Former Vice President Mike Pence has appeared in a unique position since the January 6 hearing.
To some Democrats in Congress, he is a hero to resist Donald J. Trump’s pressure campaign to overturn the 2020 elections when American democracy appears to be at stake. It became something like. For Mr. Trump and his political foundation, Mr. Pence is a vulnerable person who has given up his presidency. And for a swarm of anti-Trump voters from both parties, he was willing to defend or ignore some of Mr. Trump’s previous excesses, and then many years too late, finally by confronting his former boss. It’s just someone who has done the right thing.
The whip saw in the image creates an uncertain foundation for the potential presidential campaign that Mr. Pence has laid the foundation for. Still, the former Vice President continues to travel around the country, navigating his unfortunate position prior to the 2024 primary.
As after the 2020 election, Pence continued to walk the tightrope to get the most out of the situation as he tried to keep tensions with Mr. Trump private. He did not pursue without openly hostile to the president he served and remained a leader of the Republican Party.
Mr. Pence himself said almost nothing about January 6, but when Mr. Trump and his allies tried to pressure him to overturn President Biden’s victory, his aides talked about his determination. I testified. In an economic speech at Chicago’s Universal Club on Monday, Mr. Pence sounded like a candidate, but someone interested in discussing the details of what he lived on January 6th. It wasn’t like that.
“We’ve had a lot of experience over the last few years,” Pence told the audience. “It’s like a global epidemic, social unrest, divisive elections, tragic days in our country’s capital, and every day the government drives our economy into the depths of a socialist welfare state.”
Insight into Mr. Pence’s thinking at the time came primarily from the testimony of his former White House Chief of Staff, Mark Short, and his former adviser, Greg Jacob. Mr. Pence has continued to look at the Biden administration and the election of Republicans in fierce conflict with Georgia’s Governor Brian Kemp and Mr. Trump, as revealed in his Chicago speech. If Mr. Pence says more sharply, he may not do so until the fall when the book comes out.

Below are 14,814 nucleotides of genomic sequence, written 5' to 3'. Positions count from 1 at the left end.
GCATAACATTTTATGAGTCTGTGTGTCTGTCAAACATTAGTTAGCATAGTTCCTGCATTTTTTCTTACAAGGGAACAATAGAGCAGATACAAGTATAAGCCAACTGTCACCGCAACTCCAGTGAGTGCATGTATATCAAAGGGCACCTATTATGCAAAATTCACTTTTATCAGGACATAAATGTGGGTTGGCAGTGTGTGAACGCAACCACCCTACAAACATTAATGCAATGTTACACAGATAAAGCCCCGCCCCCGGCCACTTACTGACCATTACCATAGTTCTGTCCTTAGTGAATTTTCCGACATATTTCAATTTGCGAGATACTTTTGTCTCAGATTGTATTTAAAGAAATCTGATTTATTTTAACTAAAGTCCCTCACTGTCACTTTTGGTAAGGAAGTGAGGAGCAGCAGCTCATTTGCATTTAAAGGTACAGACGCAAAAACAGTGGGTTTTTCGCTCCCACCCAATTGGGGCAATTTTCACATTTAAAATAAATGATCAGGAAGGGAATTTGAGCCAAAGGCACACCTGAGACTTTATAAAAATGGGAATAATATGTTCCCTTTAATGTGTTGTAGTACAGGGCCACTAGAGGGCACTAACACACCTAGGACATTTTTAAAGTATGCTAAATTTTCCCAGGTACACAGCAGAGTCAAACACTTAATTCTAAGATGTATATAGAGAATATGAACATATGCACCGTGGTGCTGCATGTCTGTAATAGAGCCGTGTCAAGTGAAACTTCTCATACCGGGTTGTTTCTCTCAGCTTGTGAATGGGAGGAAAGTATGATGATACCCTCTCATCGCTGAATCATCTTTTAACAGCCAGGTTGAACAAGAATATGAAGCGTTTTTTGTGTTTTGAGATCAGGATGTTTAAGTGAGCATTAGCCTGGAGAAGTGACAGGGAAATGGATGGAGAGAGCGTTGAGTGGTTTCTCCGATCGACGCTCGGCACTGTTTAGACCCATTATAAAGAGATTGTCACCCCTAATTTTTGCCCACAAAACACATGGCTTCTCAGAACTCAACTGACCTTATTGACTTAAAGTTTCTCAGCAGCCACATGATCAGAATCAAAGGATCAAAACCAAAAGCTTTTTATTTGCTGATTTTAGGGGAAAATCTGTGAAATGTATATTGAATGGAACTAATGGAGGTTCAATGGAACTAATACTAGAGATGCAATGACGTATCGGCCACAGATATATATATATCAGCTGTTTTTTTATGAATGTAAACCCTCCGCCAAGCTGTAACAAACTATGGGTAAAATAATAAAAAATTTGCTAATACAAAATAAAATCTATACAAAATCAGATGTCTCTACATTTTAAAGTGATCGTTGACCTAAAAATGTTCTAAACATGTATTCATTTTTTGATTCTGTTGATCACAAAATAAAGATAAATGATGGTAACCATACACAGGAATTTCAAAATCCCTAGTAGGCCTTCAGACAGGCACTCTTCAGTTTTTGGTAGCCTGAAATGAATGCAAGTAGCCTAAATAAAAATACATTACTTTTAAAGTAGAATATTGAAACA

“The situation Mike Pence is facing is a political briar patch,” said David Kochel, a Republican strategist who worked on the Jeb Bush presidential campaign in 2016. The more people at Trump’s base, the more skeptical of their loyalty to the Trump team. “There is no benefit to him leaning towards one of these,” he added.
Later on Monday in Peoria, Illinois, Mr. Pence urged the Republicans to focus on the future, not the 2020 presidential election.
“Let’s cast a positive vision on the future of the American people for the next few days until election day,” Pence told a crowd of Republican activists at a Lincoln Day supper. “Yes, be a loyal opponent. Let the other side take responsibility every day. From now until the day of the election, we need to say you yes — Jesus in the future, Jesus is the future of freedom and our precious values. And the Republican Party must be the party of the future. “
January 6 House Committee Hearing Theme
Mr. Pence praised the achievements of the “Trump Pence administration” three times and told a high school reunion that his former classmates encouraged him by saying, “You need to come back.”
In his speech, Republican Chairman Kathy Sparrow of Hancock County, Illinois, shouted, “Pence to the President!” Mr Pence ignored the cry.
“Trump was his turn,” Sparrow said after Mr. Pence’s remarks. “It’s time for Pence to step up and run.”
Attention to Mr. Pence brings both potential benefits and dangers as he is considering running for president.